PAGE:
Reba McEntire honors late band members in heartbreaking tribute – asks for prayers

Reba McEntire, widely celebrated as the Queen of Country Music, has faced significant heartbreak throughout her life. Music has been her solace during times of immense loss, including the devastating passing of her mother, Jacqueline.

Recently, McEntire, 68, revealed that she almost quit music after her mother died from cancer in March 2020. She shared a poignant moment when she and her sister Susie were sorting through their parents’ belongings. During this reflective time, she considered stepping away from her singing career.

“I was looking through pictures and said, ‘I just don’t think I’m gonna do this anymore.’ My sister asked, ‘What?’ and I replied, ‘Sing. I always did it for Mama.’ She reassured me, ‘Oh, you’ll get it back.’ And I did.”

Years before her mother’s death, McEntire endured an even greater tragedy. Thirty-two years ago, she lost several band members in a horrific plane crash. On March 16, 1991, after a performance in San Diego, the band members and the tour manager boarded a flight to Fort Wayne, Indiana. McEntire, her manager and then-husband Narvel Blackstock, and her stylist stayed behind in San Diego to rest.

The first plane, carrying her band members and tour manager, crashed just ten miles from the airport, killing everyone on board, including guitarist Chris Austin, singer Paula Kaye Evans, bassist Terry Jackson, bandleader Kirk Cappello, guitarist Michael Thomas, drummer Tony Saputo, keyboardist Joey Cigainero, tour manager Jim Hammon, and pilots Donald Holms and Chris Hollinger.

In a 2012 interview with Oprah Winfrey, McEntire recounted the traumatic event. “The wing of the plane struck a boulder on the edge of Otay Mountain. Narvel approached our pilot and informed him of the situation as soon as we received the news,” she said. Later that evening, Blackstock returned to the hotel room where McEntire was waiting. She asked about her friends, and he replied, “I don’t think so.” Even decades later, McEntire admitted that the pain never truly goes away.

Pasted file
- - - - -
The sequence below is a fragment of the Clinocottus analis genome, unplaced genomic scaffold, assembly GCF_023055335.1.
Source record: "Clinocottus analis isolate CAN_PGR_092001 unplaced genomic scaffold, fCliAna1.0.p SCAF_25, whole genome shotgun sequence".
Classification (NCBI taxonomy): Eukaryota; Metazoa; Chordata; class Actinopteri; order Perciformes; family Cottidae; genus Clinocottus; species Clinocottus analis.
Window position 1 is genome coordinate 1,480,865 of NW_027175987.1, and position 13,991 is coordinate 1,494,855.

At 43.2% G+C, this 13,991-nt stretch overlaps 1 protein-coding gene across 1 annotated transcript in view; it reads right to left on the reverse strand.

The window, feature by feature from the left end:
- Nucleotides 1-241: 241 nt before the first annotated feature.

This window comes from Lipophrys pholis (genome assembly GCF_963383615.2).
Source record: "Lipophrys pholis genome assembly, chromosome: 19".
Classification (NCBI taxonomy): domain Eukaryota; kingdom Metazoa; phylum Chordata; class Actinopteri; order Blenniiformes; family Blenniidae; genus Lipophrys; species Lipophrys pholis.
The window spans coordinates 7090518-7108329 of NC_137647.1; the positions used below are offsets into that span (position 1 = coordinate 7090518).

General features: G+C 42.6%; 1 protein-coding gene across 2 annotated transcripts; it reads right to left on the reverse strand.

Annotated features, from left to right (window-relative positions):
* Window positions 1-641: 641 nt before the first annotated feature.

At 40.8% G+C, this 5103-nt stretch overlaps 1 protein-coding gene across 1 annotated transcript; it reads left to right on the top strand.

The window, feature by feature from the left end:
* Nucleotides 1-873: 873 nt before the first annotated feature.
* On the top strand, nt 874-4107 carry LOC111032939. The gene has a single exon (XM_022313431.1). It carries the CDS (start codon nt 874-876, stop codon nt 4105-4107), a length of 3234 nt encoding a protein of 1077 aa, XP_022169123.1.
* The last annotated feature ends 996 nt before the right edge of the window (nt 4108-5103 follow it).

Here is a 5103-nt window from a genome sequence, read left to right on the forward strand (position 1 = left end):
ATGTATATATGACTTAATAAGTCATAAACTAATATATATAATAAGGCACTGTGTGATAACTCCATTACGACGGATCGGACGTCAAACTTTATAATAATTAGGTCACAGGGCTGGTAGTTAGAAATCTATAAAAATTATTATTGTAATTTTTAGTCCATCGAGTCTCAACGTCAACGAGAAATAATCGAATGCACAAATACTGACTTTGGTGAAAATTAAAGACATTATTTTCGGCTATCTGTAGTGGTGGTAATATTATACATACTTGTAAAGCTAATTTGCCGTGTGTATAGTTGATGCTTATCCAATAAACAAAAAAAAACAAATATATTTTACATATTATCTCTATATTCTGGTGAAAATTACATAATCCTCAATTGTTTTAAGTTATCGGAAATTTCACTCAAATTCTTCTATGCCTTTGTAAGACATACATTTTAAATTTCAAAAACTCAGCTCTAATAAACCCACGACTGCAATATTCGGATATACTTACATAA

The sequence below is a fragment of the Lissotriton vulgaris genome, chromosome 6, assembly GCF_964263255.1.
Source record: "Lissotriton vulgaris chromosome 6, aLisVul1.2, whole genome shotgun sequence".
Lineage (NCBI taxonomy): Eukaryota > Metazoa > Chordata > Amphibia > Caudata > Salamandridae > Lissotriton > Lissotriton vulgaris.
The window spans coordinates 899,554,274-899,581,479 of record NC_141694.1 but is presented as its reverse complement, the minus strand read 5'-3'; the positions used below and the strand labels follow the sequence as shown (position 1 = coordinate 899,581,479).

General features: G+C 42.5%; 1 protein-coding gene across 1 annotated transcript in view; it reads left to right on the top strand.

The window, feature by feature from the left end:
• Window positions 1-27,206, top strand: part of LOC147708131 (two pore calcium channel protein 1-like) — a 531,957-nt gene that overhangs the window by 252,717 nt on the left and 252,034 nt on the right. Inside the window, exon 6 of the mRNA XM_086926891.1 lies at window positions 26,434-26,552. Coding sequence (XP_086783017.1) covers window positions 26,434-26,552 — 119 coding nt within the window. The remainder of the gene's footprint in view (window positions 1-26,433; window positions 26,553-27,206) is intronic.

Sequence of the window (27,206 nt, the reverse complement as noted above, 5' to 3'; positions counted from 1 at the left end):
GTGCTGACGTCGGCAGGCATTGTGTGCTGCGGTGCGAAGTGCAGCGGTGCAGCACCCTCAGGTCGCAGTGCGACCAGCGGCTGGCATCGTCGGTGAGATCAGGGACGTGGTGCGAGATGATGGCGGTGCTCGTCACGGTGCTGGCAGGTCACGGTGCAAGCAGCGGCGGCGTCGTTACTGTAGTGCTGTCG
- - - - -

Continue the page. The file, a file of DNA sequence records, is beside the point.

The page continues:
During this difficult period, McEntire found comfort in the support of fellow musicians like Dolly Parton and Vince Gill, who offered their bands to help her continue touring. However, she declined and instead focused on writing and recording her album “For My Broken Heart” in memory of her lost band members. The album resonated deeply with her fans, debuting at No. 1 on the Billboard Top Country Albums chart and selling four million copies.

Every year on the anniversary of the plane crash, McEntire honors her late bandmates. She often takes to social media to commemorate their passing and ask for prayers from her fans. On the 25th anniversary of the tragedy in 2016, she posted a heartfelt tribute on Instagram after visiting the crash site in San Diego. “Today is the 25th anniversary of the plane crash,” she wrote. “I couldn’t help but feel that those who have passed on are aware of how much we miss them. For all the families and friends impacted by this tragedy, please accept my heartfelt condolences and sincere prayers.”